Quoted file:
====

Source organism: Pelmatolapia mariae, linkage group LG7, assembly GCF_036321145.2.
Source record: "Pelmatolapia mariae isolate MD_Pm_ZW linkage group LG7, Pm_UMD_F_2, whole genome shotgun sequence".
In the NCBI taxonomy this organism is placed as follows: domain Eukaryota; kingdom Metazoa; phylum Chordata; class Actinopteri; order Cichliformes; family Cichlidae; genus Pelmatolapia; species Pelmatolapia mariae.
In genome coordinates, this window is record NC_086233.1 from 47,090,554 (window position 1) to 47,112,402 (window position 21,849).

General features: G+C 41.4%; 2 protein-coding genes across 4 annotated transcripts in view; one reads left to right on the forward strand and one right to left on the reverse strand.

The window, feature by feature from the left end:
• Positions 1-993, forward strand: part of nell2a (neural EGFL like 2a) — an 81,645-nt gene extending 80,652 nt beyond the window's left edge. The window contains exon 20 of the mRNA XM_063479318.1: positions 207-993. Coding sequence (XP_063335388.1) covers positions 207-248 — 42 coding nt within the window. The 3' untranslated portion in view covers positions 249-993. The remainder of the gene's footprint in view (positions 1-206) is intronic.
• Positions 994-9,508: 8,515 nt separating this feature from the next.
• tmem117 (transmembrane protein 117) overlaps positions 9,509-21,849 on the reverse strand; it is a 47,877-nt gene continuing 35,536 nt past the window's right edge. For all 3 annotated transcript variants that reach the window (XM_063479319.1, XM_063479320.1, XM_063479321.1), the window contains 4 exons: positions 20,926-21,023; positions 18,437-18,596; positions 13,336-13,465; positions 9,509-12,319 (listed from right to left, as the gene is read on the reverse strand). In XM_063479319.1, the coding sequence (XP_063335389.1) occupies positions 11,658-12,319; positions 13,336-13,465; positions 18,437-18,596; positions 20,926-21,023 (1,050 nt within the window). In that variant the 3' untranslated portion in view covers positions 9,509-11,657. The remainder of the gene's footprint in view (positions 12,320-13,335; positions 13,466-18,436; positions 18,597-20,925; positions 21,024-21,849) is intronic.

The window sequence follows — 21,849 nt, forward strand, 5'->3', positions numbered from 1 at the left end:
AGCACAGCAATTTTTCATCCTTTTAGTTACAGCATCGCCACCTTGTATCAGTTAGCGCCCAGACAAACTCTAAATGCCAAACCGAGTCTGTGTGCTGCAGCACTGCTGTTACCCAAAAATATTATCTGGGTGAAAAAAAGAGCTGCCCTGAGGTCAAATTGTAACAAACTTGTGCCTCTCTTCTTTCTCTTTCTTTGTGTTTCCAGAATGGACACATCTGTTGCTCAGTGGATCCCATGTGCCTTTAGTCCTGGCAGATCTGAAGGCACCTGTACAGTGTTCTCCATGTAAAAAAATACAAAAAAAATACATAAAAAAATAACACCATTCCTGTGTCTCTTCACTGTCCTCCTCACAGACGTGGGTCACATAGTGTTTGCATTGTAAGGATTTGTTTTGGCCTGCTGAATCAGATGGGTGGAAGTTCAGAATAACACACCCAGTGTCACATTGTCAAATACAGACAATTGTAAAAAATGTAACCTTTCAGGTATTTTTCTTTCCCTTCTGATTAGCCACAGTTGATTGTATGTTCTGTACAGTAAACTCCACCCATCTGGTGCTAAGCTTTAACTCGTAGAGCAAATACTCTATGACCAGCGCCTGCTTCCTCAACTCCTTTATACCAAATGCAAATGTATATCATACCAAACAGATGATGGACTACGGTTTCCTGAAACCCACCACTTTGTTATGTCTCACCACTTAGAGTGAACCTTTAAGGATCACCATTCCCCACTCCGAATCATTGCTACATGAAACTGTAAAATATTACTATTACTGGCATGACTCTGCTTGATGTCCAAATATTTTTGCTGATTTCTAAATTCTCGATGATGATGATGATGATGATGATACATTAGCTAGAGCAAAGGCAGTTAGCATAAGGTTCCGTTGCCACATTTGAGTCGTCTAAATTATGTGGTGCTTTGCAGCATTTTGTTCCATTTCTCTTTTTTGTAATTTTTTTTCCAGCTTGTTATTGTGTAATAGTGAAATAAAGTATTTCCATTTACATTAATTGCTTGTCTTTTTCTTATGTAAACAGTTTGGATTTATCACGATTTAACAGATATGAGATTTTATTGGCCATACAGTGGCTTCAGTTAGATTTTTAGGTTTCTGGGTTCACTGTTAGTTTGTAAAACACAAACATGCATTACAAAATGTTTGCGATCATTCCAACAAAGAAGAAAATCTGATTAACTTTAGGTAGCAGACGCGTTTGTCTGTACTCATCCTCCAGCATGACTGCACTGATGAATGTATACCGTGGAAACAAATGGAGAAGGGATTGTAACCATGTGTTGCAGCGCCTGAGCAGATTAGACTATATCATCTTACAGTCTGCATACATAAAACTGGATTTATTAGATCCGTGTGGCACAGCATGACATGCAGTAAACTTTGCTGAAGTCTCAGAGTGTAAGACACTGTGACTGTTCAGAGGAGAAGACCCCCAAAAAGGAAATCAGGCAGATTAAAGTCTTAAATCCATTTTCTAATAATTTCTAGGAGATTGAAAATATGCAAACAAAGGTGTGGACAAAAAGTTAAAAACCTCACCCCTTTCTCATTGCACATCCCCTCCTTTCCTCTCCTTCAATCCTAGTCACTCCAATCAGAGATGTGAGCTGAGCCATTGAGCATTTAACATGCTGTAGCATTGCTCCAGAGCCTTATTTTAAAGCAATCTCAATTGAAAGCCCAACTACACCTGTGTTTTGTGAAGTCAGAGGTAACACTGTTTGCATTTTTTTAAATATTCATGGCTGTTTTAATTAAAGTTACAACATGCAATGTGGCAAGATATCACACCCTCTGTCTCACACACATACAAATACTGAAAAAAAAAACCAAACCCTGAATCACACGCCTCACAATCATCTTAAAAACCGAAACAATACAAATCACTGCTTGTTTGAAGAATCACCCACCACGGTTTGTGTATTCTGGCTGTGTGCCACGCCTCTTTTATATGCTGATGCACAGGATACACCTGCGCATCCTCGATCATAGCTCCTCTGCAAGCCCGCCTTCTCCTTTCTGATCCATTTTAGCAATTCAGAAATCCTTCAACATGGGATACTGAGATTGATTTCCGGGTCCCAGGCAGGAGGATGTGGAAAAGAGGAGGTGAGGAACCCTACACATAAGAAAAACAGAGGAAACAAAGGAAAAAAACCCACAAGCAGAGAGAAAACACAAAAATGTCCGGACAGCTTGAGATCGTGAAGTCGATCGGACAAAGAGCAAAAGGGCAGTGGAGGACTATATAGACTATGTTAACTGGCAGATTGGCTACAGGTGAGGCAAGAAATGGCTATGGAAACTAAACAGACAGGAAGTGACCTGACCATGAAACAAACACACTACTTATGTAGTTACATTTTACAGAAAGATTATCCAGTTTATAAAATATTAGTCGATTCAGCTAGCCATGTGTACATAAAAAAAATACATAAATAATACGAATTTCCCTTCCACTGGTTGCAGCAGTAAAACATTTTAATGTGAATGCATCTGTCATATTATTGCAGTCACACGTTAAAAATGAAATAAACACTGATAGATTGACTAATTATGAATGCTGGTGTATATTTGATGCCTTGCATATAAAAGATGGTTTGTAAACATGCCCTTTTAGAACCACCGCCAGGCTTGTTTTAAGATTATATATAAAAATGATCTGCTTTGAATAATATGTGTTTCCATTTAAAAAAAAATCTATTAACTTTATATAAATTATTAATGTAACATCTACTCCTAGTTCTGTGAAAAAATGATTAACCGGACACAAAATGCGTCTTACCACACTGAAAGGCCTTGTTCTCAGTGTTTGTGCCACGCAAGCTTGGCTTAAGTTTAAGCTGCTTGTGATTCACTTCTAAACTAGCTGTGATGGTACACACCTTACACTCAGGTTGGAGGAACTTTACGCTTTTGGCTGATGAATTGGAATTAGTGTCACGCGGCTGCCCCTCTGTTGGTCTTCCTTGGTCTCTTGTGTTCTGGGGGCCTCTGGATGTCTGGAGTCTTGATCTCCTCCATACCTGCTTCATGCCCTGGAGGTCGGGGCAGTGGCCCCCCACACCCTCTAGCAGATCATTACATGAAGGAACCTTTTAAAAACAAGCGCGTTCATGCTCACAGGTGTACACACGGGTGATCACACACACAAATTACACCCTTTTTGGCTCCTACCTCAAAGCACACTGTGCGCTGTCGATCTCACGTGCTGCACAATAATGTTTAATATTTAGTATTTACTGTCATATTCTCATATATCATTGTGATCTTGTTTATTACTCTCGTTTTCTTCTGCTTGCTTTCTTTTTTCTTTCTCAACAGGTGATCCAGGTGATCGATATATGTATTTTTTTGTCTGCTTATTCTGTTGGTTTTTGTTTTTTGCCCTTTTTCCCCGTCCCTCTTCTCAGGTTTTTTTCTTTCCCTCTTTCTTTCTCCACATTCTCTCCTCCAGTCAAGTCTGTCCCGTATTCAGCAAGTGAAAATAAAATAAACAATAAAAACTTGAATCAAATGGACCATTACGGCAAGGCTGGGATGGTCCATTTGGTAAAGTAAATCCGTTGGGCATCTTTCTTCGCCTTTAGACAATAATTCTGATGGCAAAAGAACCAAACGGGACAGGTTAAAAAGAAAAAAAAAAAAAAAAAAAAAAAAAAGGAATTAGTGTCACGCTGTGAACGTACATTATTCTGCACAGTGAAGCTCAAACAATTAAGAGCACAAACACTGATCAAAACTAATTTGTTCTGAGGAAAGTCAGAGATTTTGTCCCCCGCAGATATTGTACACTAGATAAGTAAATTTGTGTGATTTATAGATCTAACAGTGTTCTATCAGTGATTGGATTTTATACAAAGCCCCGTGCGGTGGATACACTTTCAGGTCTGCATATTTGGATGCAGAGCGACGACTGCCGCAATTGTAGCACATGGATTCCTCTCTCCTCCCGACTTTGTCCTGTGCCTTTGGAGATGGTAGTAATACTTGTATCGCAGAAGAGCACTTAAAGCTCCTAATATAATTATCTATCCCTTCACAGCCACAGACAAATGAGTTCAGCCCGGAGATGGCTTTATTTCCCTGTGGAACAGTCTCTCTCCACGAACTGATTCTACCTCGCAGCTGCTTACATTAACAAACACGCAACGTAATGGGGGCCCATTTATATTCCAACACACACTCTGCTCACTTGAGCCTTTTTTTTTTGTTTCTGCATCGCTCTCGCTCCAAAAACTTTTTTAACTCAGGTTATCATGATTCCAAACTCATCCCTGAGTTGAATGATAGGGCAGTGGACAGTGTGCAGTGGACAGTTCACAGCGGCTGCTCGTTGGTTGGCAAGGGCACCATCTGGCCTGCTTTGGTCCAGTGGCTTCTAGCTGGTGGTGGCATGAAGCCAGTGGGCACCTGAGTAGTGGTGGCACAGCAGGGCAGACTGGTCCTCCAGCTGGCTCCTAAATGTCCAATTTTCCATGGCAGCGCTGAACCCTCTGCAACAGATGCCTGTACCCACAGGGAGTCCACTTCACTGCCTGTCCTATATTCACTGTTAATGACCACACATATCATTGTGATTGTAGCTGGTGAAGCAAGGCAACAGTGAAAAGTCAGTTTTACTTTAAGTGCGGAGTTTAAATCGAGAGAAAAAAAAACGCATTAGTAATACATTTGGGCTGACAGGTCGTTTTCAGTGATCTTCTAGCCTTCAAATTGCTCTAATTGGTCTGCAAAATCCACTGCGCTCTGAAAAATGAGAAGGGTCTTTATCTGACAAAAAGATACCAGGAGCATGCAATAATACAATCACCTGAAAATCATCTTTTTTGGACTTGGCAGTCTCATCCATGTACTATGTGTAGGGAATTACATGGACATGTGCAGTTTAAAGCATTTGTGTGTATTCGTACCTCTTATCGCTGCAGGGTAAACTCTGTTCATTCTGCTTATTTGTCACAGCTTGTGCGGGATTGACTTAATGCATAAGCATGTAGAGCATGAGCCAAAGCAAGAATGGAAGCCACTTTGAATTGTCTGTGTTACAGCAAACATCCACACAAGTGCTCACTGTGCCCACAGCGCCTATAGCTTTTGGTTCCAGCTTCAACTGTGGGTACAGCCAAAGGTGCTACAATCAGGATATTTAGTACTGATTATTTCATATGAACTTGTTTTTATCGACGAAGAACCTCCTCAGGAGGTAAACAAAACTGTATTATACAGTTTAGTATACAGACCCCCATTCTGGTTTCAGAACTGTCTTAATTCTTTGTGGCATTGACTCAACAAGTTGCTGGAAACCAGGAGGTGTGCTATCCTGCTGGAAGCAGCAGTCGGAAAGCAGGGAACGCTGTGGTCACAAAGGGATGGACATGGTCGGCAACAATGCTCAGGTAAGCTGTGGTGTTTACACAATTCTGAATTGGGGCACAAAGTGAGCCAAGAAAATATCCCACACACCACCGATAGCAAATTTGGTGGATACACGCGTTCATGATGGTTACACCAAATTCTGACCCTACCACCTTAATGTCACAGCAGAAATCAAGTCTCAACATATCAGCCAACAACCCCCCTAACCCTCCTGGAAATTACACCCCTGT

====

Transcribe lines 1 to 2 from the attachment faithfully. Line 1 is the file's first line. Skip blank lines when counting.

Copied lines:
Source organism: Pelmatolapia mariae, linkage group LG7, assembly GCF_036321145.2.
Source record: "Pelmatolapia mariae isolate MD_Pm_ZW linkage group LG7, Pm_UMD_F_2, whole genome shotgun sequence".